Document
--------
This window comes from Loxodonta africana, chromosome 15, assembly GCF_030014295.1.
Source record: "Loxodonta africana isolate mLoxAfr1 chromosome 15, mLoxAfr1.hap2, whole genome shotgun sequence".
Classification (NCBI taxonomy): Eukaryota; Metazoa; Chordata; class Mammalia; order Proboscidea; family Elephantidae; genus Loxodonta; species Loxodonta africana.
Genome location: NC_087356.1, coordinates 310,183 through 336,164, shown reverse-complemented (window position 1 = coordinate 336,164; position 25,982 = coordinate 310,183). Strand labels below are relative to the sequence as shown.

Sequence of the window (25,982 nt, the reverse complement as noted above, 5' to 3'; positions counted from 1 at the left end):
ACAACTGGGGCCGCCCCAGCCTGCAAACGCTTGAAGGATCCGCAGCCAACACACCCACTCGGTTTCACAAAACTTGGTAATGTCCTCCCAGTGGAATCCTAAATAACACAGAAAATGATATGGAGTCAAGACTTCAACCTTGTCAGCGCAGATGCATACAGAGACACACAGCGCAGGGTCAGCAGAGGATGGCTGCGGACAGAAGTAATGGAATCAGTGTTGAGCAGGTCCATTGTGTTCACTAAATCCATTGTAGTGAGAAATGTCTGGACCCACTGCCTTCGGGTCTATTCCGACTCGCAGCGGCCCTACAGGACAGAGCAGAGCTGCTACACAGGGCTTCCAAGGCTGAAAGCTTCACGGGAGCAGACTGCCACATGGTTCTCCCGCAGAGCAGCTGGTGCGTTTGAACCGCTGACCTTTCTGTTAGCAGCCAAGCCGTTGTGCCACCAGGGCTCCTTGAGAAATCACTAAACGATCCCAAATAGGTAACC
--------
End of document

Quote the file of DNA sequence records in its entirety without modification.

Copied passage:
This window comes from Loxodonta africana, chromosome 15, assembly GCF_030014295.1.
Source record: "Loxodonta africana isolate mLoxAfr1 chromosome 15, mLoxAfr1.hap2, whole genome shotgun sequence".
Classification (NCBI taxonomy): Eukaryota; Metazoa; Chordata; class Mammalia; order Proboscidea; family Elephantidae; genus Loxodonta; species Loxodonta africana.
Genome location: NC_087356.1, coordinates 310,183 through 336,164, shown reverse-complemented (window position 1 = coordinate 336,164; position 25,982 = coordinate 310,183). Strand labels below are relative to the sequence as shown.

Sequence of the window (25,982 nt, the reverse complement as noted above, 5' to 3'; positions counted from 1 at the left end):
ACAACTGGGGCCGCCCCAGCCTGCAAACGCTTGAAGGATCCGCAGCCAACACACCCACTCGGTTTCACAAAACTTGGTAATGTCCTCCCAGTGGAATCCTAAATAACACAGAAAATGATATGGAGTCAAGACTTCAACCTTGTCAGCGCAGATGCATACAGAGACACACAGCGCAGGGTCAGCAGAGGATGGCTGCGGACAGAAGTAATGGAATCAGTGTTGAGCAGGTCCATTGTGTTCACTAAATCCATTGTAGTGAGAAATGTCTGGACCCACTGCCTTCGGGTCTATTCCGACTCGCAGCGGCCCTACAGGACAGAGCAGAGCTGCTACACAGGGCTTCCAAGGCTGAAAGCTTCACGGGAGCAGACTGCCACATGGTTCTCCCGCAGAGCAGCTGGTGCGTTTGAACCGCTGACCTTTCTGTTAGCAGCCAAGCCGTTGTGCCACCAGGGCTCCTTGAGAAATCACTAAACGATCCCAAATAGGTAACC